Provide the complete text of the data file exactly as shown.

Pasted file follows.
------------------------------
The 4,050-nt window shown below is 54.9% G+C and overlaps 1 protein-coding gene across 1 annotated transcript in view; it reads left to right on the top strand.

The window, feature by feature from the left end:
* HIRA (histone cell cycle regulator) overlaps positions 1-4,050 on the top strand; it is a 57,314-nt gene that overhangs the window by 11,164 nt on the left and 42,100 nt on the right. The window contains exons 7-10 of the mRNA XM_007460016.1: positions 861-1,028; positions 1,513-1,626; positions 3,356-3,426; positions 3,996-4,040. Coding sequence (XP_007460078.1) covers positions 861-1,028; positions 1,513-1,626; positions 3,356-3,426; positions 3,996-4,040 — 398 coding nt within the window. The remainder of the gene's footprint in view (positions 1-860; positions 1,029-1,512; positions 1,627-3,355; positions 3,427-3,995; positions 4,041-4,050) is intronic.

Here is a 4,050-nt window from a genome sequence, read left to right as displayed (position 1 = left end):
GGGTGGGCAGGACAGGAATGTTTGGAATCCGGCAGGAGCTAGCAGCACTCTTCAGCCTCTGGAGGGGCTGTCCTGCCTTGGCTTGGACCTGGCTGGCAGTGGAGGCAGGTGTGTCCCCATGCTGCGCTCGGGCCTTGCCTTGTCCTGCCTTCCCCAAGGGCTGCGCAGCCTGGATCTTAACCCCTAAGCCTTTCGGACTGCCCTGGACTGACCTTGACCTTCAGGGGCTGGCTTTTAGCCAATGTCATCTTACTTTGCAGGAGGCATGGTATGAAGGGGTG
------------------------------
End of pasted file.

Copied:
The 4,050-nt window shown below is 54.9% G+C and overlaps 1 protein-coding gene across 1 annotated transcript in view; it reads left to right on the top strand.

The window, feature by feature from the left end:
* HIRA (histone cell cycle regulator) overlaps positions 1-4,050 on the top strand; it is a 57,314-nt gene that overhangs the window by 11,164 nt on the left and 42,100 nt on the right. The window contains exons 7-10 of the mRNA XM_007460016.1: positions 861-1,028; positions 1,513-1,626; positions 3,356-3,426; positions 3,996-4,040. Coding sequence (XP_007460078.1) covers positions 861-1,028; positions 1,513-1,626; positions 3,356-3,426; positions 3,996-4,040 — 398 coding nt within the window. The remainder of the gene's footprint in view (positions 1-860; positions 1,029-1,512; positions 1,627-3,355; positions 3,427-3,995; positions 4,041-4,050) is intronic.

Here is a 4,050-nt window from a genome sequence, read left to right as displayed (position 1 = left end):
GGGTGGGCAGGACAGGAATGTTTGGAATCCGGCAGGAGCTAGCAGCACTCTTCAGCCTCTGGAGGGGCTGTCCTGCCTTGGCTTGGACCTGGCTGGCAGTGGAGGCAGGTGTGTCCCCATGCTGCGCTCGGGCCTTGCCTTGTCCTGCCTTCCCCAAGGGCTGCGCAGCCTGGATCTTAACCCCTAAGCCTTTCGGACTGCCCTGGACTGACCTTGACCTTCAGGGGCTGGCTTTTAGCCAATGTCATCTTACTTTGCAGGAGGCATGGTATGAAGGGGTG